Coffee is one of the most commonly consumed beverages worldwide.1 Coffee is mostly consumed as instant or ground with the type of coffee consumed varying between countries.2 Instant and ground coffee have different chemical compounds, reflecting the processes involved in their production. For instance, instant coffee is reported to have higher concentrations of caffeine, polyphenols and chlorogenic acid, which contribute to antioxidant activity.3,4 Instant coffee receipt has also been shown to reduce the size and number of neoplastic lesions, compared with conventional coffee or caffeine only, in an experimental study in rats.5 However, instant coffee also contains twice as much acrylamide as ground coffee,6 a substance which was classified in group 2A as a probable human carcinogen,7 and about which there has been recent controversy regarding potential cancer risk in humans.8,9

Various meta-analyses have been conducted into the association between coffee consumption and risk of digestive cancers. A recent meta-analysis by the World Cancer Research Fund showed no association between coffee consumption and colorectal cancer risk,10 but another recent review observed small reduced risks of colorectal cancer for high daily intakes of coffee (≥5 cups per day).11 Other meta-analyses have not found associations between coffee consumption and gastric12 or oesophageal cancer risk.13 In contrast, there is evidence of an inverse association between coffee consumption and liver cancer, with two meta-analyses demonstrating that every one cup per day increase is associated with a 14–15% reduced risk of liver cancer.14,15

Despite this accumulating research, few previous studies have investigated a range of digestive cancers within the same cohort. To the best of our knowledge, most studies have investigated consumption of any coffee type, caffeinated coffee or decaffeinated coffee,15,16,17 and only one study investigated instant coffee,18 despite its biochemical compound differences, with respect to digestive cancer risk. Therefore, we aimed to investigate the association between coffee consumption and the risk of digestive cancers by type of coffee (decaffeinated, instant or ground) within a large prospective UK cohort.


Data source

The UK Biobank contains ~500,000 volunteer participants aged 40–69 from England, Scotland and Wales recruited from 2006 to 2010.19 A wide range of data were collected, including lifestyle, environment, medical history and physical measures, along with biological samples. The UK Biobank is linked to cancer-registry data from the Health and Social Care Information Centre (in England and Wales) and the National Health Service Central Register (in Scotland). Cancer registries in the United Kingdom have high completeness.20 The UK Biobank has ethical approval from the North West Multi-Centre Research Ethics Committee. All participants provided written informed consent.

Study design

A prospective cohort study was conducted among participants in the UK Biobank. Patients diagnosed with cancers of the digestive tract were identified using cancer-registry records (based upon ICD 10 codes: oesophagus C15, including oesophageal squamous cell carcinoma and oesophageal adenocarcinoma; based upon International Classification of Diseases for Oncology codes: stomach C16; small intestine C17; colon C18; rectal and anal cancer, including rectosigmoid junction cancer C19, rectum cancer C20 and anal cancer C21; liver C22, hepatocellular carcinoma C22.0 and intrahepatic bile duct C22.1; gallbladder and extrahepatic bile duct C23–C24; pancreas C25) up to September 30, 2014. Participants with any cancer diagnosis prior to baseline or in the year after baseline were excluded (to avoid reverse causation). Consequently, cohort participants were followed from 1 year after baseline, until the date of cancer diagnosis or censoring (on the earliest of the date of death, date of other cancer diagnosis or September 30, 2014).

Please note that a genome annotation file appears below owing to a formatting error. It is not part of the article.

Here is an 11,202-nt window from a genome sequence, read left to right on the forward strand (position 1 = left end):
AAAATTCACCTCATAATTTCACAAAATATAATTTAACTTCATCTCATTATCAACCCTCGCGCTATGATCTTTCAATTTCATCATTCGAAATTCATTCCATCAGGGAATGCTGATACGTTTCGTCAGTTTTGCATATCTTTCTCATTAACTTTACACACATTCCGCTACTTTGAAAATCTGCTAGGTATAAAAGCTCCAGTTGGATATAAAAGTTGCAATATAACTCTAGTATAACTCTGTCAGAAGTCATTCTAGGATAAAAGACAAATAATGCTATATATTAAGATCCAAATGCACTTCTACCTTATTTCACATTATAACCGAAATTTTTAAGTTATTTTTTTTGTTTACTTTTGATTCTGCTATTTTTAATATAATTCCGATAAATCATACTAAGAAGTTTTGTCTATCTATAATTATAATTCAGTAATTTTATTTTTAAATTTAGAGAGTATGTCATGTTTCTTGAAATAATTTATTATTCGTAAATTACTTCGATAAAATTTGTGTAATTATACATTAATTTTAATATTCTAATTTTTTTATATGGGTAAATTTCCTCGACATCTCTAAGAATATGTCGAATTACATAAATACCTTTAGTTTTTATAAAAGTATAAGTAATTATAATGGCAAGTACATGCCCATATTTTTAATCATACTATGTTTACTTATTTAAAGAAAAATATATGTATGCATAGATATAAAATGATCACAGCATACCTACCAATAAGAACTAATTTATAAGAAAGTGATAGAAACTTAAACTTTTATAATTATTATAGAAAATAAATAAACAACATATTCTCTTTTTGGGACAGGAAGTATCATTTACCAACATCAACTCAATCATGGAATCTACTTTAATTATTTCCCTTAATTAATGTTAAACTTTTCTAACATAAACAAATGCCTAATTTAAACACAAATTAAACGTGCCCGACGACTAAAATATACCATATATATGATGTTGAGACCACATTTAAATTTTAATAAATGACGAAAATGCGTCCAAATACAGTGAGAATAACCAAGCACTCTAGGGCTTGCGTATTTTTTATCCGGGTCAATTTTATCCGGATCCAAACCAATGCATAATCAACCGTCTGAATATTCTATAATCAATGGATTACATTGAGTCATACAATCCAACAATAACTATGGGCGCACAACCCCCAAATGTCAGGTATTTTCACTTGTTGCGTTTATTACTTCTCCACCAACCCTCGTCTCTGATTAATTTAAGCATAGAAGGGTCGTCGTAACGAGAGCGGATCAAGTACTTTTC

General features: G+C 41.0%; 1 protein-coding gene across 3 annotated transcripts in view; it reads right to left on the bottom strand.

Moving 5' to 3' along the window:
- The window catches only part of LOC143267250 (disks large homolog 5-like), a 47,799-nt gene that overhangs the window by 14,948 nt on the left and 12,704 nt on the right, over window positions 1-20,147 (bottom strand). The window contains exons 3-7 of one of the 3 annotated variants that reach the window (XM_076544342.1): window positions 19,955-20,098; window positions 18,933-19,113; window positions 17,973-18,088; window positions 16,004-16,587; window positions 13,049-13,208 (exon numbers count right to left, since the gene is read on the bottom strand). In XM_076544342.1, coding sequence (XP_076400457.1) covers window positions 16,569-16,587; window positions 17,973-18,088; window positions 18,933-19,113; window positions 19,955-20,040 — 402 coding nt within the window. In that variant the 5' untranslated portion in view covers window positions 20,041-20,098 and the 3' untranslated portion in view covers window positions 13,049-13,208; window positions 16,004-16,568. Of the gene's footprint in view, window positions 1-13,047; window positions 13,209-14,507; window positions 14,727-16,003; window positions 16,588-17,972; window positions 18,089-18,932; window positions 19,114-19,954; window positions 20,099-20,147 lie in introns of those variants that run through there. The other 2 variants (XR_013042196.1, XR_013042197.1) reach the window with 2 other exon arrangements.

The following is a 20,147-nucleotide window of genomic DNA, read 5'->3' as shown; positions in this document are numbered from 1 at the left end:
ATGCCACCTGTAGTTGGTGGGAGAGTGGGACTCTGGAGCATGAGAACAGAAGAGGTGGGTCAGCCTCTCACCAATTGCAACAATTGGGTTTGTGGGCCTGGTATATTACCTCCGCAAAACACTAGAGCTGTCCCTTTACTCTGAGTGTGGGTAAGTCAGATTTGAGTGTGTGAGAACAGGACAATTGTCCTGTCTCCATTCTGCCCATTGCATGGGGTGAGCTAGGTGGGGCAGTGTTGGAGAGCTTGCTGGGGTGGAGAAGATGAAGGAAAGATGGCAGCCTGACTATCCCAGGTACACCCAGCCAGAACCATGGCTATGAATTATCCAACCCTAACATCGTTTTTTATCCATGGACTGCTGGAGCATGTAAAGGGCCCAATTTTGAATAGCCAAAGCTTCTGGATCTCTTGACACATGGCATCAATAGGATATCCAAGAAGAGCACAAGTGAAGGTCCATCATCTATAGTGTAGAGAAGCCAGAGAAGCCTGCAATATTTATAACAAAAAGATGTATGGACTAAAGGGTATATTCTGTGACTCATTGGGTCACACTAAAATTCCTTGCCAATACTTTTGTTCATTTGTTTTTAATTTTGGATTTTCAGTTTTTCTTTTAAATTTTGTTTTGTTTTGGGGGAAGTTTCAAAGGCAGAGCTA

Exposure assessment

Coffee consumption was assessed at baseline. Participants were asked their average intake of coffee in the last year: “how many cups of coffee do you drink each day”, and the most common type of coffee used (decaffeinated, instant, ground or other type).


Covariates were determined from patient interview or touchscreen at baseline. These included age, sex, education (the highest qualification achieved), Townsend deprivation scores (a socio-economic measure based on area of residence)21 and comorbidities (high cholesterol, diabetes, hypertension, angina, myocardial infarction, stroke, peptic ulcer disease, hepatitis, cirrhosis and gallstones). Lifestyle factors, including physical activity (metabolic equivalents (METs) score was calculated based on the number of days per week with more than 10 min of walking, moderate or vigorous physical activity),22 fruit and vegetable intake (portions per day), tea intake (number of cups per day), smoking status (never smoker, previous smoker or current smoker) and alcohol consumption (never, <1 day per week, 1–2 days per week, 3–4 days per week or >4 days per week), were also ascertained. Body mass index (BMI) in kg/m2 (categorized as under- or normal weight [<25], overweight [25 to <30] or obese [30 or higher]) was calculated from height and weight measurements recorded at baseline by trained research staff. Categorical characteristics were compared by coffee consumption (yes/no) using chi-square tests.